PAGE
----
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Houston Economic Indicators

Economic Indicators

June 3, 2020

The Houston economy declined at a dramatic pace in April as the impact of COVID-19 and efforts to contain it swept through the region. While employment and unemployment showed record-breaking deterioration, there are already some early signs of economic recovery. Daily measures for mobility and engagement and the number of hourly employees working at small firms show that Houstonians are beginning to leave home and return to work. Taken together, the data imply that declines in the economy were slowing in May. A protracted recovery and a great deal of uncertainty remain ahead.

Business-Cycle and Leading Indexes

The Houston Business-Cycle Index dropped at a record-shattering annual pace of 37.0 percent over the three months ending in April, as the damage from COVID-19 and efforts to contain it ravaged local employment and unemployment (Chart 1). Similarly, a leading index of economic data for Houston contracted at an annual pace of 17.7 percent—the largest decline in the index’s history, surpassing the joint effects of Hurricane Ike and the collapse in oil prices in the fall of 2008 that ushered Houston into the Great Recession. This decline has characteristic elements of both a natural disaster and a traditional recession. In the context of the broader economy, these data point to a difficult period ahead with an uneven and relatively lengthy recovery in Houston.

Chart 1

Employment

COVID-19 Impact to Houston Payrolls Broad Based

After netting effectively zero job growth over first quarter 2020, payroll employment declined at an annual pace of 71.4 percent (-316,000 jobs, not annualized) from March to April—a slightly faster rate than Texas (Chart 2). All industries were negatively affected. Leisure and hospitality was the hardest hit by far (-121,100 jobs not annualized; mostly from restaurants and bars), followed by education and health services (-51,100; mostly from subsectors like physicians’ offices, home-health-care workers and child daycare services) and trade, transportation and utilities (-37,600; mostly from retail). These initial estimates will likely be revised several times over the next 10 months as more comprehensive data become available.

Chart 2

Houston Unemployment Surges

The unemployment rate in Houston surged to 13.3 percent in April, slightly higher than the 12.8 percent rate statewide (in line with projections) but still below the national rate of 14.7 percent (Chart 3). Unemployment rates would likely have been higher if not for the sharp decline in labor force participation. The household survey last month pegged Houston’s labor force at 3.25 million in April, a decline of 194,100 people from March (50.0 percent annual decline rate).

Chart 3

Using the Real-Time Population Survey, U.S. unemployment is estimated to have risen to nearly 24.0 percent by mid-May, with no major changes in the size of the labor force. The Texas unemployment rate is projected to rise to over 20.0 percent in May based on initial claims for unemployment insurance. The rate should then fall over the second half of the year to 10.9 percent at year-end. The deepening crisis in the energy sector will likely be a drag on Houston’s recovery relative to the state’s.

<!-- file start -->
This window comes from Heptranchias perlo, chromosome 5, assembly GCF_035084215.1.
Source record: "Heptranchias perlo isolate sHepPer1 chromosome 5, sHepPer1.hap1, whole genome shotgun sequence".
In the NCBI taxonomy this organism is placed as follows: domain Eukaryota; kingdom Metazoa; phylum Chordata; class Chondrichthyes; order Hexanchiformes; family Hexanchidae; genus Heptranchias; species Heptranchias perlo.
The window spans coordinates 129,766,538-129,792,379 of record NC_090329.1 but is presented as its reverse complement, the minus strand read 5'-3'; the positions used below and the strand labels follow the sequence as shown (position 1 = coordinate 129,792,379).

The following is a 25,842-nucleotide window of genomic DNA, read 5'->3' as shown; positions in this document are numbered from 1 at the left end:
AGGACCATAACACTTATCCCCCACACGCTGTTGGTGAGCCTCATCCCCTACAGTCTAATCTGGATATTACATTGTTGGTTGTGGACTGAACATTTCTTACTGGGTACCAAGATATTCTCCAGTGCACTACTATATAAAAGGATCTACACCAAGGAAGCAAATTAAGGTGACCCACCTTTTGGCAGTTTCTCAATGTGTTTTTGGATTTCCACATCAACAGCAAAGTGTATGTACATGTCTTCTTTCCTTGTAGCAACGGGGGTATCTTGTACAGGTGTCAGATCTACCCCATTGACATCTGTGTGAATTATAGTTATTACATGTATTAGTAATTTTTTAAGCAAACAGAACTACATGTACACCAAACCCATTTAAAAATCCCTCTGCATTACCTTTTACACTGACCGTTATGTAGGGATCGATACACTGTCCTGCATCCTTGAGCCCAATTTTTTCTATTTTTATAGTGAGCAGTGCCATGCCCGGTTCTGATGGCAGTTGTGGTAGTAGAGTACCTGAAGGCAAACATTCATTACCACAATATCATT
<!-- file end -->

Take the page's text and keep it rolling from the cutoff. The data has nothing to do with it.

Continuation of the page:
Houston Unemployment Claims Slowing

Weekly unemployment claims peaked in early April (Chart 4). Data from the Texas Workforce Commission show Houston metro weekly claims have slowed six of the past seven weeks since reaching over 76,000 the week of April 4. Almost 30,000 claims were filed the week of May 23.

Chart 4

Numbers of Hourly Employees Working in Small Firms at Nearly Two-Thirds of Pre-COVID Levels

With stay-at-home orders lifting, higher numbers of hourly employees in Houston are working, based on a sample of small firms who use Homebase software. Looking at a seven-day rolling average, the number of hourly employees clocking in had recovered to 69.5 percent of January levels at the end of May (excluding Memorial Day) (Chart 5). Texas didn’t fall as far as the nation by this indicator and has recovered to 73.3 percent of January levels. The U.S. recovered to 65.4 percent. Note, this does not account for normal seasonal fluctuations in labor utilization between January and May.

Chart 5

Mobility and Engagement Indexes and COVID-19 Deaths

Both voluntary and mandated social distancing likely contributed to a flattening of COVID-19-related deaths in April. Looking at the seven-day rolling average of deaths in the Houston metropolitan area and Texas at the end of May, the average number of deaths slowed to 3.3 per day for Houston and 21.9 in Texas, due to a decline during and immediately following Memorial Day weekend (Chart 6). It should be noted that these daily data are volatile and subject to some revision.

Chart 6

The Dallas Fed Mobility and Engagement Indexes for Houston and Texas, have been trending up since early April, as the economy reopens and individuals left home, spent more time away and traveled further distances. These indexes are strongly related to a range of economic outcomes. Related data published by Unacast online indicate that the density of encounters between individuals is also increasing in Houston-area counties.

NOTE: Data may not match previously published numbers due to revisions. 

About Houston Economic Indicators

Questions can be addressed to Jesse Thompson at jesse.thompson@dal.frb.org. Houston Economic Indicators is posted on the second Monday after monthly Houston-area employment data are released.